Kuwait Airways suspends flights to Lebanon

Kuwait Airways ceases all flights to Beirut, cites security warning that came from the government in Cyprus.

Elad Benari,

Kuwait Airways airplane
Kuwait Airways airplane

Kuwait Airways, the country’s national carrier, announced on Wednesday night that it will cease all flights to Beirut, Lebanon, starting Thursday.

The decision was made in light of a security warning that came from the government in Cyprus, it said, according to a report in Russia Today.

The company announced on Twitter that it made a decision to stop all flights bound for Lebanon “on the basis of serious security warnings,” adding that it is aimed at “preserving the safety” of its passengers.

No further details were provided on the nature of the security warning, nor is it clear how long the suspension will last, with the company stating that all flights will be terminated “until further notice."

The warning from Cyprus authorities, on which the company apparently acted, came a day after the European Aviation Safety Agency (EASA) issued a similar alert via Eurocontrol, warning of possible “air strikes into Syria with air-to-ground and / or cruise missiles within the next 72 hours, and the possibility of intermittent disruption of radio navigation equipment.”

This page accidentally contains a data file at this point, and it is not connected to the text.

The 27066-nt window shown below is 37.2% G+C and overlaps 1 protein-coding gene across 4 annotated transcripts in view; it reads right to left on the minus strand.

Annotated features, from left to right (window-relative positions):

The alert warned pilots about the risks of flying, specifically in the eastern Mediterranean and in the Nicosia flight region, noted Russia Today.

Tensions have run high in the region since over 150 people were killed in an alleged chemical weapons attack in the city of Douma, east of Damascus, on Saturday night.

Since the attack there have been speculations that the U.S., the UK and France could strike in Syria.

The Daily Telegraph reported earlier on Wednesday that British Prime Minister Theresa May has ordered British submarines to move within missile range of Syria in readiness for strikes against the Syrian military.

A separate report in Sky News said May will convene a special "war cabinet" on Thursday which is expected to be asked to approve a form of British participation in action led by France and the U.S. aimed at Syrian President Bashar Al-Assad's chemical weapons infrastructure.

Earlier on Wednesday, U.S. President Donald Trump mocked the Russian government's threat to shoot down any U.S. missile launched at Assad’s forces.

"Russia vows to shoot down any and all missiles fired at Syria. Get ready Russia, because they will be coming, nice and new and ‘smart!’ You shouldn’t be partners with a Gas Killing Animal who kills his people and enjoys it!" he tweeted.

Despite that tweet, White House press secretary Sarah Huckabee Sanders later told reporters no decision has been made yet on Syria.